Even though there are several options a sufferer can try in order to manage the condition and there is the possibility that the condition can go into remission for a period of time, people who live with TN generally have to manage it for the full duration of their lives.

Currently it may be managed by a combination of medications, ranging from anti-convulsions, anti-depressants, strong opiates, muscle relaxants or anti-inflammatories. These medications often have awful side effects such as confusion, dizziness, memory loss, chronic fatigue, drowsiness, weight gain, to name but a few, and, in many cases, they do not even completely control the pain. However, in cases where medication fails to relieve the stop the pain of TN or produces intolerable side effects, there is the option of surgical treatment.

The neurosurgical procedures available to help with TN depend on the individual’s preference, physical well-being, previous surgeries and the area of trigeminal nerve involved. The most common surgical procedure suggested to sufferers of the condition is known as Microvascular Decompression (MD), a form of brain surgery. However, although this brain surgery results in the longest period of pain relief, it is the most invasive and can have very serious consequences.

Another option is to have a Rhizotomy. And although the Rhizotomy is not as invasive as Microvascular Decompression, it includes a method where the nerve fibers are destroyed to block pain. This causes some degree of permanent sensory loss, facial paralysis and facial numbness sometimes causing the side-effect of hearing loss, balance problems, extreme vertigo, mouth ulcers, chronic skin infection, and even stroke. But the most discouraging aspect of any of the procedures and treatment of TN is that, no matter what procedure is adopted, often the condition will, at some point, still return. Knowing that even Invasive Surgery may not provide a lasting solution for TN discourages many sufferers from adopting surgery as an option.

A clip of a Sufferer of TN who has battled the condition for 20 years and has tried all the options available to her, yet to no avail. Her pain continues

There are also assortments of drug treatment available to minimize the pain of the disorder, of which Carbamazepine is the most effective. But Carbamazepine can have a lot of side-effects such as vertigo, drowsiness, ataxia and double vision; so elderly patients may not be able to tolerate this drug.

Given the seriousness of TN and given the fact that it is universally considered to be the most excruciatingly painful condition known to medical practice, it is shocking that it remains relatively unknown.

Sufferers of TN have, until now, been silent but have begun a push to be pro-active by trying to raise awareness and understanding of the condition that has destroyed many lives. They did so by marking October 7, 2013, as the first International Trigeminal Neuralgia Awareness Day. Thu, today, is International Trigeminal Neuralgia day; a day that dozens of buildings and structures across the world will be lit up with the color #Teal to spread awareness. It is a day that is hoped will be used as a starting point for TN suffers to get recognition. Since the movement to spread awareness of TN began, an online petition has been submitted to the World Health Organization (WHO) asking for Trigeminal Neuralgia to be added to their “Health Topics List”. Globally, this will raise awareness, give access to resources, create opportunities for funding and research, would increase understanding and give individuals access to information.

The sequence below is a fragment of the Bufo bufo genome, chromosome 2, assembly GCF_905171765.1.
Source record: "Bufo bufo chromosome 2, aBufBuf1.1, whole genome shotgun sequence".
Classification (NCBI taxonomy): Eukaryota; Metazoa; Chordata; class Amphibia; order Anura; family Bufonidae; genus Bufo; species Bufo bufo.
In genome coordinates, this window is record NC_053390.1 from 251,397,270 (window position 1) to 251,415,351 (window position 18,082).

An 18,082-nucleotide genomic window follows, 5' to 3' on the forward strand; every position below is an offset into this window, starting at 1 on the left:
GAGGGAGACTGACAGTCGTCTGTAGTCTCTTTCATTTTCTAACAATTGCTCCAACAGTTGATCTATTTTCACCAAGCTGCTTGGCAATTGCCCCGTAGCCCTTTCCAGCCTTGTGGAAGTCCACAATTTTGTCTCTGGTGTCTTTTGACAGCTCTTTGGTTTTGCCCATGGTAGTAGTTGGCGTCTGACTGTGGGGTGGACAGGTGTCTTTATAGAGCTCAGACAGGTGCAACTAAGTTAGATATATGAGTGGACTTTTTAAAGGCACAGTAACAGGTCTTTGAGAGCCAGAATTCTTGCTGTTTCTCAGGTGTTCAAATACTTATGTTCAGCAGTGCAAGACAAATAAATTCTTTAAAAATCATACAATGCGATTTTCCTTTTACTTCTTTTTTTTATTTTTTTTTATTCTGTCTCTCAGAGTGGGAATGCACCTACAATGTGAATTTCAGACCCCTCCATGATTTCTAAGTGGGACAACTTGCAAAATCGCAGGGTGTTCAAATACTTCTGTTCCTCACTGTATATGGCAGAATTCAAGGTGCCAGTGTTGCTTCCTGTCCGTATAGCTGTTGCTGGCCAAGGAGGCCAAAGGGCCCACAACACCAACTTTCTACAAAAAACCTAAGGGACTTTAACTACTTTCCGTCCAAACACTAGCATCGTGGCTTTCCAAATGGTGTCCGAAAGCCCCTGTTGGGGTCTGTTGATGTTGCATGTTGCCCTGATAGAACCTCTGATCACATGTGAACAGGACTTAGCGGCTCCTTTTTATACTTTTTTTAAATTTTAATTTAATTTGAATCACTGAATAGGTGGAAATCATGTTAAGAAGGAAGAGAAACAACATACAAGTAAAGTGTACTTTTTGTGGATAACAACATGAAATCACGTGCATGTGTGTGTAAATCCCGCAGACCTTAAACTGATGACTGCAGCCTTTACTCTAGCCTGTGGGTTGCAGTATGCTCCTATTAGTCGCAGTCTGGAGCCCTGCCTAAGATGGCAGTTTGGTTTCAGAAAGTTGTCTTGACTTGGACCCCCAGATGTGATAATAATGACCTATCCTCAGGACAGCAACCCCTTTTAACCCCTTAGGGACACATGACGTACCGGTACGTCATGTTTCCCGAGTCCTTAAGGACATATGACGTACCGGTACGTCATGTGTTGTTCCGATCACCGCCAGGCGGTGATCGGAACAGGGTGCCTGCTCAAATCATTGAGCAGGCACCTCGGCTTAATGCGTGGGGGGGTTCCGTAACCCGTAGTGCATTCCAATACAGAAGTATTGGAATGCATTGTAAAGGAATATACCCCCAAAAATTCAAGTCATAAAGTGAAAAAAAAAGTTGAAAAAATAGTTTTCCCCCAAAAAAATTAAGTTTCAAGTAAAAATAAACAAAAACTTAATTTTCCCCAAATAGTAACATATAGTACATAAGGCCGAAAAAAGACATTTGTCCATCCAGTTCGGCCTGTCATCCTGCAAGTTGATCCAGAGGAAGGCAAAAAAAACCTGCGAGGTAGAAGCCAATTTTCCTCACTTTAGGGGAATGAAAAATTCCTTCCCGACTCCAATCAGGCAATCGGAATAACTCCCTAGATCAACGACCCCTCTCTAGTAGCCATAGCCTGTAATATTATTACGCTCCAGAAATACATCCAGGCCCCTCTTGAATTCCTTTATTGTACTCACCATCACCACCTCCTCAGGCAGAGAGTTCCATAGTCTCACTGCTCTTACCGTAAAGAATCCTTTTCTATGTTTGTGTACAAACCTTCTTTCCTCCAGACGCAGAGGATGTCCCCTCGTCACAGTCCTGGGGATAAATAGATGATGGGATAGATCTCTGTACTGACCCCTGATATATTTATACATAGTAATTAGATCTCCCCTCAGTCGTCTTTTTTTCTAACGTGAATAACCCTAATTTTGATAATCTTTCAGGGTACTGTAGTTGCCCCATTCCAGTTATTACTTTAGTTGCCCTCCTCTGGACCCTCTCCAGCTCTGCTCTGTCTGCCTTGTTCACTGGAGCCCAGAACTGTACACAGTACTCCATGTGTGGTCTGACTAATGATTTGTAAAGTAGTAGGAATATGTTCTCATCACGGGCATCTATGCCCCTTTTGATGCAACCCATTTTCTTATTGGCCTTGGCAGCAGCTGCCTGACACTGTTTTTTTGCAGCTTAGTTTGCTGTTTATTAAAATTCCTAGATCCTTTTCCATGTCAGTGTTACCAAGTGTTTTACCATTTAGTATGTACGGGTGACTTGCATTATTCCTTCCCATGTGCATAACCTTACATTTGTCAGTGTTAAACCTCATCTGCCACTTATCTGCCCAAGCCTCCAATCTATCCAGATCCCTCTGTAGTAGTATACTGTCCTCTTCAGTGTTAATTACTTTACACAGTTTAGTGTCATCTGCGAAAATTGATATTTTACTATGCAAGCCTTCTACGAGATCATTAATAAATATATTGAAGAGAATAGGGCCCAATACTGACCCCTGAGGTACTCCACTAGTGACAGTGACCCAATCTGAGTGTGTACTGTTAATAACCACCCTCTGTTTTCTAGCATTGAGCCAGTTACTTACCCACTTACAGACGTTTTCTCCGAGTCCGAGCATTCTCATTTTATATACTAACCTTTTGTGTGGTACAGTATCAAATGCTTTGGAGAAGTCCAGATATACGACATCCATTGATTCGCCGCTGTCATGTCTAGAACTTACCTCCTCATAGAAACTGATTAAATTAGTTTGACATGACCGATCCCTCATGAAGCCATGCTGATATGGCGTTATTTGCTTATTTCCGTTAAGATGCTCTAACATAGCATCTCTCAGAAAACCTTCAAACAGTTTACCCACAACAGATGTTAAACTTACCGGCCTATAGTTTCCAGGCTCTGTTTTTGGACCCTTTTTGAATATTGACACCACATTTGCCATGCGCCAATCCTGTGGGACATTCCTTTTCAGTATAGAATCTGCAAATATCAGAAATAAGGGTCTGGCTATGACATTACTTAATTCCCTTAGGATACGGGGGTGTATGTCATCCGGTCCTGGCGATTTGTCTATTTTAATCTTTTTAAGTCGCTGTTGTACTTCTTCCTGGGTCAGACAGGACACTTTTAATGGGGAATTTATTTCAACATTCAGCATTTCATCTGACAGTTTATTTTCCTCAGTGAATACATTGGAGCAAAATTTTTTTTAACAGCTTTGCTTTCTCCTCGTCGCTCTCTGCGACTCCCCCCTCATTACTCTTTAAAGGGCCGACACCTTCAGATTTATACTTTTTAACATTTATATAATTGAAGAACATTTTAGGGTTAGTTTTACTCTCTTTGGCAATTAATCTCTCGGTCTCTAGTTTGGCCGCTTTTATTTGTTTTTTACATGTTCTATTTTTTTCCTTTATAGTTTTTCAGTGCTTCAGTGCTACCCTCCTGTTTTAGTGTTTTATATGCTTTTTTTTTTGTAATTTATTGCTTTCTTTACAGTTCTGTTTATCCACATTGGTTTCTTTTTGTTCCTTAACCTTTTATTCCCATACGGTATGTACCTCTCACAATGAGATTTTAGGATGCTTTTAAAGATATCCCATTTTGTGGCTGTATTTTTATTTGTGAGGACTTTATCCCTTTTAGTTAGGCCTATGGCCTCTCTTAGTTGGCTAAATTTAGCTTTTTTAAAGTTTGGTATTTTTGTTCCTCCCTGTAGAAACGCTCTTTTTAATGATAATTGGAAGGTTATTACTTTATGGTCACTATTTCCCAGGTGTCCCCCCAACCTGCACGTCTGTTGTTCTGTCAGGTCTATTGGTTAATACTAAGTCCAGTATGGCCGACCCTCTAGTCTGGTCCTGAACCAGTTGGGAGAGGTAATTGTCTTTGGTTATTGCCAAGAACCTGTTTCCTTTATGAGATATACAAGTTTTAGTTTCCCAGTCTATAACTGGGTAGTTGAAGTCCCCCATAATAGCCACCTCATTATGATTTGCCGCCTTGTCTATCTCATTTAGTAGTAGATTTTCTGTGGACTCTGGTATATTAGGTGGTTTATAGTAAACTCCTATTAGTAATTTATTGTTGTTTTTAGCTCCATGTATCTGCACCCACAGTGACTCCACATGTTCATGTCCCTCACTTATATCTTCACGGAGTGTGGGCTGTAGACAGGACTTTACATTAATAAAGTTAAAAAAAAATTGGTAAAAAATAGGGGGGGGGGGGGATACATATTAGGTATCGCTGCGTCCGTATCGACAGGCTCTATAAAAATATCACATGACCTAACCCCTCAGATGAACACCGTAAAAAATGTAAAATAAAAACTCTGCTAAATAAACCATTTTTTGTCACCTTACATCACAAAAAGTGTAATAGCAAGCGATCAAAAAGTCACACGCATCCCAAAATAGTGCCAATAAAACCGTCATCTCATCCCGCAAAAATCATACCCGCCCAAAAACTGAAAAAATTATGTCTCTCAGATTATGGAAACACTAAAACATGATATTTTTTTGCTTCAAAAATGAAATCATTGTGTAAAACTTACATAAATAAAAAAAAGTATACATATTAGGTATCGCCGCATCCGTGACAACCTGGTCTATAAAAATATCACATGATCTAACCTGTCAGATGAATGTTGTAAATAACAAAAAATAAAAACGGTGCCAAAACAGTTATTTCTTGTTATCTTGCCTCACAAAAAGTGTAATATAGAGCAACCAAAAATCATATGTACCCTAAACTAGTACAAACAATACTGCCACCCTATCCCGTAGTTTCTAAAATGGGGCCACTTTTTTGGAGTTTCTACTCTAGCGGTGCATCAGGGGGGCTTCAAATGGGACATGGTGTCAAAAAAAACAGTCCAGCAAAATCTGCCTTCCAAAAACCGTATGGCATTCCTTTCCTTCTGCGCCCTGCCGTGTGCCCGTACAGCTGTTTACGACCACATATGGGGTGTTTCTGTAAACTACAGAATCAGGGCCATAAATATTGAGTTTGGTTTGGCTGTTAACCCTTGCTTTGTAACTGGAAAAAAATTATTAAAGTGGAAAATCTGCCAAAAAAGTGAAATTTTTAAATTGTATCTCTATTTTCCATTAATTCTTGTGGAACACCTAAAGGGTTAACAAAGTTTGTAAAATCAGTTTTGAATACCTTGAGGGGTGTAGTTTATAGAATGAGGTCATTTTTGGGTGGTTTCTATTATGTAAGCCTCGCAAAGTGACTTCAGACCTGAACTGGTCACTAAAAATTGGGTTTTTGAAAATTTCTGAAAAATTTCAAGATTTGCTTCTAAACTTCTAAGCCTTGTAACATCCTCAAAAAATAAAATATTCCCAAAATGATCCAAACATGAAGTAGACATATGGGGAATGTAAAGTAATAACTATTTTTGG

A Clip of How a Typical TN Suferer may be forced to talk and communicate during a prolonged TN attack.

It is important for facts about a very serious and painful condition such as Trigeminal Neuralgia to be shared in public and stories of sufferers to be told so that people who may have family or friends that suffer from the condition may learn and become more aware of how to support sufferers of this dilapidating and horrendous condition.

Living with a debilitating, paralyzing, agonizing and unbearable life-changing condition, for which simple things that most people take for granted, like brushing teeth, eating, talking, or even moving the head is impossible, is like living with a very ferocious, vicious and cruel enemy.

For those who struggle to survive the pain and the harsh medications that accompany it, they can only pray that a cure is found soon. Because going through life with the World’s most excruciating pain is not living; it is not a life! Nothing can be worse than living a lifetime of unimaginable pain where one is consistently driven to their knees. Unfortunately, that is the painful reality of those who live with the extreme pain of Trigeminal Neuralgia; the enemy within.